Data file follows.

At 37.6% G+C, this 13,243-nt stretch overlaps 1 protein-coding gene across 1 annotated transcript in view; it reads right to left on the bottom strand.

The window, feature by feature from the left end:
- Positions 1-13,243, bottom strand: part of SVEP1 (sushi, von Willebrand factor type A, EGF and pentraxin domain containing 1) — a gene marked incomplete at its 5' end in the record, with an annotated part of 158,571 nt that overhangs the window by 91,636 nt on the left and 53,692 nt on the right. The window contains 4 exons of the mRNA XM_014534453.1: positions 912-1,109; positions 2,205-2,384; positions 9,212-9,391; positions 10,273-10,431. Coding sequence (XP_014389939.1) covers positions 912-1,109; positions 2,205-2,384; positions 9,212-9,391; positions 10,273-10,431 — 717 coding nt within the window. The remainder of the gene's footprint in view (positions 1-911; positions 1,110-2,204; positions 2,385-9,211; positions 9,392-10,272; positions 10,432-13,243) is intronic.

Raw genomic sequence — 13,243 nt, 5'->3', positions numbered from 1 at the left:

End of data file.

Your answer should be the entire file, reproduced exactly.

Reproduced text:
At 37.6% G+C, this 13,243-nt stretch overlaps 1 protein-coding gene across 1 annotated transcript in view; it reads right to left on the bottom strand.

The window, feature by feature from the left end:
- Positions 1-13,243, bottom strand: part of SVEP1 (sushi, von Willebrand factor type A, EGF and pentraxin domain containing 1) — a gene marked incomplete at its 5' end in the record, with an annotated part of 158,571 nt that overhangs the window by 91,636 nt on the left and 53,692 nt on the right. The window contains 4 exons of the mRNA XM_014534453.1: positions 912-1,109; positions 2,205-2,384; positions 9,212-9,391; positions 10,273-10,431. Coding sequence (XP_014389939.1) covers positions 912-1,109; positions 2,205-2,384; positions 9,212-9,391; positions 10,273-10,431 — 717 coding nt within the window. The remainder of the gene's footprint in view (positions 1-911; positions 1,110-2,204; positions 2,385-9,211; positions 9,392-10,272; positions 10,432-13,243) is intronic.

Raw genomic sequence — 13,243 nt, 5'->3', positions numbered from 1 at the left: